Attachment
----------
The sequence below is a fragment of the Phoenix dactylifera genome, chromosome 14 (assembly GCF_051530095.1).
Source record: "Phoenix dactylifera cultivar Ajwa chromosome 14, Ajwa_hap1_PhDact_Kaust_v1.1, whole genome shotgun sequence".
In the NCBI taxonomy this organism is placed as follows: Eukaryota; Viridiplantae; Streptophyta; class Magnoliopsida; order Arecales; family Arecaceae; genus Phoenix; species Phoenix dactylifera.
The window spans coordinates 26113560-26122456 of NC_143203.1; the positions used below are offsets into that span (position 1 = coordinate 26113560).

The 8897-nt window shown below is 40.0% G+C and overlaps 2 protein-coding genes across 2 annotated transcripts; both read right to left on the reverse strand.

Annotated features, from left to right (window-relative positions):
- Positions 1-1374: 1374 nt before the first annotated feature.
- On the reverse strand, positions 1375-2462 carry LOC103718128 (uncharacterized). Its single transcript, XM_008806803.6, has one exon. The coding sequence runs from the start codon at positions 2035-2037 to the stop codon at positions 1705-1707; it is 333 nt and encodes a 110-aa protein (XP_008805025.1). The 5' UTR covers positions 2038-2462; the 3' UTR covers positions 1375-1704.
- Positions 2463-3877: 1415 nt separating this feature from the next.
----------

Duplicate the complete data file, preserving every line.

The sequence below is a fragment of the Phoenix dactylifera genome, chromosome 14 (assembly GCF_051530095.1).
Source record: "Phoenix dactylifera cultivar Ajwa chromosome 14, Ajwa_hap1_PhDact_Kaust_v1.1, whole genome shotgun sequence".
In the NCBI taxonomy this organism is placed as follows: Eukaryota; Viridiplantae; Streptophyta; class Magnoliopsida; order Arecales; family Arecaceae; genus Phoenix; species Phoenix dactylifera.
The window spans coordinates 26113560-26122456 of NC_143203.1; the positions used below are offsets into that span (position 1 = coordinate 26113560).

The 8897-nt window shown below is 40.0% G+C and overlaps 2 protein-coding genes across 2 annotated transcripts; both read right to left on the reverse strand.

Annotated features, from left to right (window-relative positions):
- Positions 1-1374: 1374 nt before the first annotated feature.
- On the reverse strand, positions 1375-2462 carry LOC103718128 (uncharacterized). Its single transcript, XM_008806803.6, has one exon. The coding sequence runs from the start codon at positions 2035-2037 to the stop codon at positions 1705-1707; it is 333 nt and encodes a 110-aa protein (XP_008805025.1). The 5' UTR covers positions 2038-2462; the 3' UTR covers positions 1375-1704.
- Positions 2463-3877: 1415 nt separating this feature from the next.